The Chancellor has announced changes to restrict Entrepreneurs Relief.
It was anticipated that the relief would be abolished entirely, but instead and more sensibly it has been restricted by reducing the lifetime allowance. These changes are brought in with immediate effect for transactions entered into on or after 11 March 2020 (Budget day). Furthermore, there are two anti-forestalling rules introduced to target situations where transactions ‘locked in’ before budget day to preserve the pre-budget day life time limit.
The current life time allowance before 11th March 2020 was to allow the first £10,000,000 of lifetime gains to be taxed at 10% providing the other conditions for Entrepreneurs Relief were satisfied. This has been reduced from 11 March 2020 to £1,000,000 which means that there is a potential tax reduction of £900,000 to the relief. This will also apply to employees that dispose of shares that have been acquired under a HMRC approved share scheme such as Enterprise Management incentives.
The changes are expected to affect 9,000 individuals with 17% of taxpayers being affected by the change and 58% of gains being made ineligible for Entrepreneurs’ Relief. This is bought into to tackle inequality in the application of the rules and ensure that genuine entrepreneurs can obtain the relief. As the relief has not been abolished it does leave open the opportunity for the limits to be changed (even extended) in future budget announcements, if the reduction was to be considered excessive.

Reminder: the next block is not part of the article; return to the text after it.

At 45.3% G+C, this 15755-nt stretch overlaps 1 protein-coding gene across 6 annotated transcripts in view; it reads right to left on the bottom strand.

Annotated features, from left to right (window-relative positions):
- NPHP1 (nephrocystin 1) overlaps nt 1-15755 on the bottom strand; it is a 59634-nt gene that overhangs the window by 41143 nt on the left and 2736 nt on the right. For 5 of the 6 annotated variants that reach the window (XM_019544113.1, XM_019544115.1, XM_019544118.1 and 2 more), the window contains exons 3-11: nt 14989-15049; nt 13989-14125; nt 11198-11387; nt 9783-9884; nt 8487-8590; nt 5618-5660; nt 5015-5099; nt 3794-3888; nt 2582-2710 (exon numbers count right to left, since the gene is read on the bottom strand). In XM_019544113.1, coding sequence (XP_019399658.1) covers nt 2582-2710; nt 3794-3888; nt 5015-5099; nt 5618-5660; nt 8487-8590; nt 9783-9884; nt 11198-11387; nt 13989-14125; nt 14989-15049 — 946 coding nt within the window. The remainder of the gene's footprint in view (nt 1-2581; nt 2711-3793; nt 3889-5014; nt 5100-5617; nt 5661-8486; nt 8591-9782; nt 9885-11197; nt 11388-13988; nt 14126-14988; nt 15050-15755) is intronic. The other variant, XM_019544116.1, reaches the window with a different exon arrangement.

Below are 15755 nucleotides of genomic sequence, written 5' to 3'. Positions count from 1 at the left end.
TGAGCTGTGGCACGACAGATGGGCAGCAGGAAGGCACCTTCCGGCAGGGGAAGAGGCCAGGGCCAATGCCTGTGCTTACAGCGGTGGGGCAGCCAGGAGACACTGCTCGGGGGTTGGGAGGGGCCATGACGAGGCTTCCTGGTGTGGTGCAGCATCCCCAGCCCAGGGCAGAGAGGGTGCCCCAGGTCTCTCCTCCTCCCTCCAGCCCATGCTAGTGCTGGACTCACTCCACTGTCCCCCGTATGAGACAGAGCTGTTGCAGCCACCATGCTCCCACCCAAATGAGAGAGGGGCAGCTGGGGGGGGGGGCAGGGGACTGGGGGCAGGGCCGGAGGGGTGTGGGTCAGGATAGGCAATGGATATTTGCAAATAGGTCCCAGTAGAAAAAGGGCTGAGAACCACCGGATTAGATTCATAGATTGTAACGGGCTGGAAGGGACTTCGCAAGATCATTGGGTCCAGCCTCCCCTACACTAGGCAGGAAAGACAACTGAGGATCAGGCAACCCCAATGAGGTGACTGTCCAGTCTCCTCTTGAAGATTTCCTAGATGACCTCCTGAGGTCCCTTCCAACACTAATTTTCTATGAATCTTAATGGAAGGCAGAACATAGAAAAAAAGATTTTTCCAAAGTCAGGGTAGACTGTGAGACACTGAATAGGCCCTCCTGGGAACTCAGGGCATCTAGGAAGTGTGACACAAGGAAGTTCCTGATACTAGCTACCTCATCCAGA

If the tax payer has previously claimed relief for Entrepreneurs Relief, then these will be taken into account for post 11 March 2020 disposals. As such, if more than £1,000,000 has been claimed prior to 11 March 2020, then no relief will be available for disposals on or after 11 March 2020.
It has been confirmed there are no transitional rules and this includes where:
- the business ceased to trade prior to 11 March 2020 and the assets or shares are disposed/liquidated after
- the disposal of assets (disposal on or after 11 March 2020) is ‘associated’ with an earlier disposal (Pre 11 March 2020), or
- the gain is a deferred gain that accrues on a chargeable event on or after 11 March 2020. This includes loan notes (non-qualifying corporate bonds) arising from a disposal of shares that have yet to be redeemed
Anti-forestalling rules (pre Budget Day Transactions)
There were also rules introduced that apply to forestalling arrangements entered into before Budget day. In such cases the disposal will be subject to the £1 million lifetime cap unless:
- The parties to the contract demonstrate that they did not enter into the contract with a purpose of obtaining a tax advantage by reason of the timing rule in section 28 of the Taxation of Chargeable Gains Act 1992, and
- Where the parties to the contract are connected, that the contract was entered into for wholly commercial reasons
In addition, where shares have been exchanged for those in another company on or after 6 April 2019 but before 11 March 2020 (such as to insert a holding company), and
- both companies are owned or controlled by substantially the same persons, or
- persons who held shares in company A hold a greater percentage of shares in company B than they did in company A and, on 11 March 2020, the personal company test, the trading company and the employee/officer test are met in respect of company B,
Then if an election is made under section 169Q of the Taxation of Chargeable Gains Act 1992 (To elect to disapply the share for share exchange rules) on or after 11 March 2020, the share disposal is to be treated as taking place at the time of the election for Entrepreneurs’ Relief purposes, meaning that the new lifetime limit of £1 million will apply.
Therefore, whilst it is a relief it has not been abolished, it has now been restricted, so we need to review clients tax positions to investigate any alternative arrangements in light of the announcements.